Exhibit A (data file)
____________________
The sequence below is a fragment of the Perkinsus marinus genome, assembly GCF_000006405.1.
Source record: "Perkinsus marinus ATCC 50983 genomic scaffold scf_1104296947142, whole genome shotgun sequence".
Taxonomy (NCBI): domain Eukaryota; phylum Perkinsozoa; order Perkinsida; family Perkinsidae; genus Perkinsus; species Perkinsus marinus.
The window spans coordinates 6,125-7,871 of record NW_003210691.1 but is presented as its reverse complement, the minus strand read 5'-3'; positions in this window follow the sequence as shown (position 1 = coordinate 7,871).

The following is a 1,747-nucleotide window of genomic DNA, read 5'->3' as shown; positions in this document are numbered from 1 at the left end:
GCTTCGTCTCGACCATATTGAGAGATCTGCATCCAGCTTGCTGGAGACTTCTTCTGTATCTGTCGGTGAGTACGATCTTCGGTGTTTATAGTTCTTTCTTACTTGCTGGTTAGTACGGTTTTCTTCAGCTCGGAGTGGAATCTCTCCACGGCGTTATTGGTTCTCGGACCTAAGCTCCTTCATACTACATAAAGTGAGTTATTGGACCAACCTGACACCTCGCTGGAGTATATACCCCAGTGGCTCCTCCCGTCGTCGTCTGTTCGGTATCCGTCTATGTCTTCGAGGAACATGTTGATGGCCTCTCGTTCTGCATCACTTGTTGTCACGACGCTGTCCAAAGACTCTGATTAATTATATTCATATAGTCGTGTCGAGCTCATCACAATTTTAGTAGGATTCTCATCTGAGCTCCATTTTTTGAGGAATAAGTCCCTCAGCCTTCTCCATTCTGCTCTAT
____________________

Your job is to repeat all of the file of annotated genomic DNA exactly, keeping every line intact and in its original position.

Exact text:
The sequence below is a fragment of the Perkinsus marinus genome, assembly GCF_000006405.1.
Source record: "Perkinsus marinus ATCC 50983 genomic scaffold scf_1104296947142, whole genome shotgun sequence".
Taxonomy (NCBI): domain Eukaryota; phylum Perkinsozoa; order Perkinsida; family Perkinsidae; genus Perkinsus; species Perkinsus marinus.
The window spans coordinates 6,125-7,871 of record NW_003210691.1 but is presented as its reverse complement, the minus strand read 5'-3'; positions in this window follow the sequence as shown (position 1 = coordinate 7,871).

The following is a 1,747-nucleotide window of genomic DNA, read 5'->3' as shown; positions in this document are numbered from 1 at the left end:
GCTTCGTCTCGACCATATTGAGAGATCTGCATCCAGCTTGCTGGAGACTTCTTCTGTATCTGTCGGTGAGTACGATCTTCGGTGTTTATAGTTCTTTCTTACTTGCTGGTTAGTACGGTTTTCTTCAGCTCGGAGTGGAATCTCTCCACGGCGTTATTGGTTCTCGGACCTAAGCTCCTTCATACTACATAAAGTGAGTTATTGGACCAACCTGACACCTCGCTGGAGTATATACCCCAGTGGCTCCTCCCGTCGTCGTCTGTTCGGTATCCGTCTATGTCTTCGAGGAACATGTTGATGGCCTCTCGTTCTGCATCACTTGTTGTCACGACGCTGTCCAAAGACTCTGATTAATTATATTCATATAGTCGTGTCGAGCTCATCACAATTTTAGTAGGATTCTCATCTGAGCTCCATTTTTTGAGGAATAAGTCCCTCAGCCTTCTCCATTCTGCTCTAT